Major U.S. Retail Stores Are Closing, So Why Are We Confident About the Store's Future?

Mike Grimes
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Over the past eight months, much has been written and reported about the supposed “retail doomsday” of 2017. Of course, many of retail’s traditional leaders (turned chronic underperformers) have been forced to reduce their brick and mortar store footprints, and in some cases, declare bankruptcy. But all of us at Ecrebo, alongside many industry insiders, are simply not buying it.

Let’s look at the proof:

Retail sales and consumer confidence are up

According to the NRF, retail sales in July 2017 increased by 0.6% from June, and increased 4.1% in the first quarter of 2017 compared to 2016. Of these positive reports and the uptick in consumer confidence, NRF chief economist Jack Kleinhenz says, "Consumer spending remains solid as retail sales saw healthy improvements in July and revised June numbers were also positive.” For good measure, Greg Buzek from IHL Group recently reported that retail sales have grown nearly 4% annually for the past seven years.

Retail employment and store openings are on the rise

Paula Rosenblum, managing partner and co-founder of Retail Systems Research recently wrote that 19 retail chains have announced the opening of 2,861 stores, in the same period that store closings were announced (as researched by IHL Group). This pace of store openings is set to overtake the number of store closings by a 2:1 margin by the end of 2017, according to Buzek. Of course, when the number of stores increases, so does the number of retail jobs. The NRF reported in June that retail jobs have grown by 1.5 million since early 2010, and that there were 577,000 retail job openings in April – well above the three-year average of 554,000.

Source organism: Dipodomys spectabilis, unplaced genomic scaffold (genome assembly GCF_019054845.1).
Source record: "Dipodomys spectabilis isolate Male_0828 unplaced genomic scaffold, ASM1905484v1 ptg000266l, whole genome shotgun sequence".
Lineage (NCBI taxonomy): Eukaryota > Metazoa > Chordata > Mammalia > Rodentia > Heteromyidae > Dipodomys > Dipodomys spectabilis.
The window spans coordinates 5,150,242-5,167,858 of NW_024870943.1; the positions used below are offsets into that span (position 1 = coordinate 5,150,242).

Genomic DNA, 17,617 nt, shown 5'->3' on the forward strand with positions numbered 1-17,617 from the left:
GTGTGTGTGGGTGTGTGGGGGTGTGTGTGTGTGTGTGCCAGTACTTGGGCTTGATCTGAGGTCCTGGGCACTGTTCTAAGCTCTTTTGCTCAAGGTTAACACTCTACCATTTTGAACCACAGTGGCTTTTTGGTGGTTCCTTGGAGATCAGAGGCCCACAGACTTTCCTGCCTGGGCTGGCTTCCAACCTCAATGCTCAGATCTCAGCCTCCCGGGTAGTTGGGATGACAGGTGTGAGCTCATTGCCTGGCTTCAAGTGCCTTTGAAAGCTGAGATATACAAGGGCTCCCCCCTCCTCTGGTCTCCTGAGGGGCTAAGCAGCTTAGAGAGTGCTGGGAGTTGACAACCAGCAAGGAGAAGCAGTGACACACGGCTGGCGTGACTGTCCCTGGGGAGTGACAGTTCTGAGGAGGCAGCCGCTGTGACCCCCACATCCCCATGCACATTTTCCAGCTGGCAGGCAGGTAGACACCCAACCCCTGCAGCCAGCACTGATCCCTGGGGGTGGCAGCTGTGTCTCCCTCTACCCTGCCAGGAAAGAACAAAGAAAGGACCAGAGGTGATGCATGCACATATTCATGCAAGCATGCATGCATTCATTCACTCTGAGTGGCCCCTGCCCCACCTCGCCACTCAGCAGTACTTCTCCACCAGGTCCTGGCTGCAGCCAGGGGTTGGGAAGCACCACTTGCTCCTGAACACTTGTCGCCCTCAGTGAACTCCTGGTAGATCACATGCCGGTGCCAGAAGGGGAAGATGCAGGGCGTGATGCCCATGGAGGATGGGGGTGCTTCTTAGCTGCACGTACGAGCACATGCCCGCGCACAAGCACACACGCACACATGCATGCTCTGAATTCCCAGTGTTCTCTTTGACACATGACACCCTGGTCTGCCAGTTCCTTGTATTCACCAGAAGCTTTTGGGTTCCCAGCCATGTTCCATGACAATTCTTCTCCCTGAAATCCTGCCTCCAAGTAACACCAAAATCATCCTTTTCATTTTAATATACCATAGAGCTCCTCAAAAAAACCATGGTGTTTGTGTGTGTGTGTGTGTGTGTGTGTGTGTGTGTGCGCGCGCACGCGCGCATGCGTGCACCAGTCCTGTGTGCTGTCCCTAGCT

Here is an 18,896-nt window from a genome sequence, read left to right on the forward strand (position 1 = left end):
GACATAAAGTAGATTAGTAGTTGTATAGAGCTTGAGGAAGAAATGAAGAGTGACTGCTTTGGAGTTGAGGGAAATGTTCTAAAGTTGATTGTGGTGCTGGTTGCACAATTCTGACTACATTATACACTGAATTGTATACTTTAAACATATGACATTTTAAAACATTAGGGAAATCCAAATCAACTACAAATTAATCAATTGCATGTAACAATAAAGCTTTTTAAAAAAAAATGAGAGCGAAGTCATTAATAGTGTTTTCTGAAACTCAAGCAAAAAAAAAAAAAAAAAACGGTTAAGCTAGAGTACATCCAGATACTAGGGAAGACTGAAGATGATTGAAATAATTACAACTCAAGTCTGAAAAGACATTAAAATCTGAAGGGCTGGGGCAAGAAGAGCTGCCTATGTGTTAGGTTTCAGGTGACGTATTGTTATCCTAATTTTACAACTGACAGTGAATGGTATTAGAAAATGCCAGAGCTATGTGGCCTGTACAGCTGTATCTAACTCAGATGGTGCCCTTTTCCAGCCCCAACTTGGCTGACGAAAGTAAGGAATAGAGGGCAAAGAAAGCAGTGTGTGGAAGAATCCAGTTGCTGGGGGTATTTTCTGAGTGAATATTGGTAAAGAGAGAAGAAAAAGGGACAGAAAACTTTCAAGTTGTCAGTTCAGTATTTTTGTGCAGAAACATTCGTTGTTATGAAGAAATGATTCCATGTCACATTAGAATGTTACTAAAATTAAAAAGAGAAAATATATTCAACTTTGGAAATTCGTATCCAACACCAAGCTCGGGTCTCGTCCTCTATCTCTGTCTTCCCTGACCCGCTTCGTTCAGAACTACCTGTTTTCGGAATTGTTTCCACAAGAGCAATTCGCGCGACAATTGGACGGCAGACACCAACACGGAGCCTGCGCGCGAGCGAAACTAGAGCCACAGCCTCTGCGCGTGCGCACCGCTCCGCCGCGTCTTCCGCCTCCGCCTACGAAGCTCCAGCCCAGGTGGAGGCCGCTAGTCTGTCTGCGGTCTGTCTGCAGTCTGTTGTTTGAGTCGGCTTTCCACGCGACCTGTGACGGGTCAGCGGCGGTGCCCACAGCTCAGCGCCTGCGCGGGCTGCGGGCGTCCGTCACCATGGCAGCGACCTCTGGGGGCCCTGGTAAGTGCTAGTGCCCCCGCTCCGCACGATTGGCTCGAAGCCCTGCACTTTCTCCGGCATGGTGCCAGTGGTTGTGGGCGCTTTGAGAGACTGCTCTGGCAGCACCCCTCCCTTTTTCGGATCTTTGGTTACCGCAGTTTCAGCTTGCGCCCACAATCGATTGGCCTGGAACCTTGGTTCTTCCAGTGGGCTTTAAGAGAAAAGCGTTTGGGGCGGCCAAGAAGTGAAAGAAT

From where we stand, we are firm believers that the future of the physical store remains bright. Except for retailers who are complacent; resistant to the preferences of today’s shopper.

The Store is Still in Vogue: As Long As It Complements the Online Experience

In that same June report, Mark Mathews – VP of research development and industry analysis at the NRF – said something that really struck a chord with me and echoes the key themes that are so important to Ecrebo and the retailers we work with every day. “Stores are still in vogue. Many online retailers recognize the value of a physical presence — businesses like Amazon, Warby Parker, Bonobos and Blue Nile are experimenting with brick and mortar locations. All retailers, whether purely online or purely brick and mortar, must adapt to how customers prefer to shop in a digital world.”

Now more than ever, shoppers – especially the younger, more tech-savvy ones – want to be immersed in a brick and mortar store experience that complements the online one. One of the easiest ways to accomplish this is by embracing personalized marketing at critical junctures in the shopper’s journey. Not surprisingly, the retailers that have already taken this leap are the ones that have experienced significant growth in 2017.

Take for example the 11 regional grocery retailers across North America (representing over 1200 brick and mortar store locations) that have signed on with Unata’s eCommerce grocery platform in order to provide seamless online/in-store engagement. They know this will help them actively lead in their markets, vs. resisting change and hoping for the best.

The retail industry certainly has not been without its share of bumps and bruises since the beginning of 2017, but the sky isn’t falling. In fact, the sun is still shining and loyal shoppers are opening their wallets for the retailers who can provide more of what they love in a direct and personal way.




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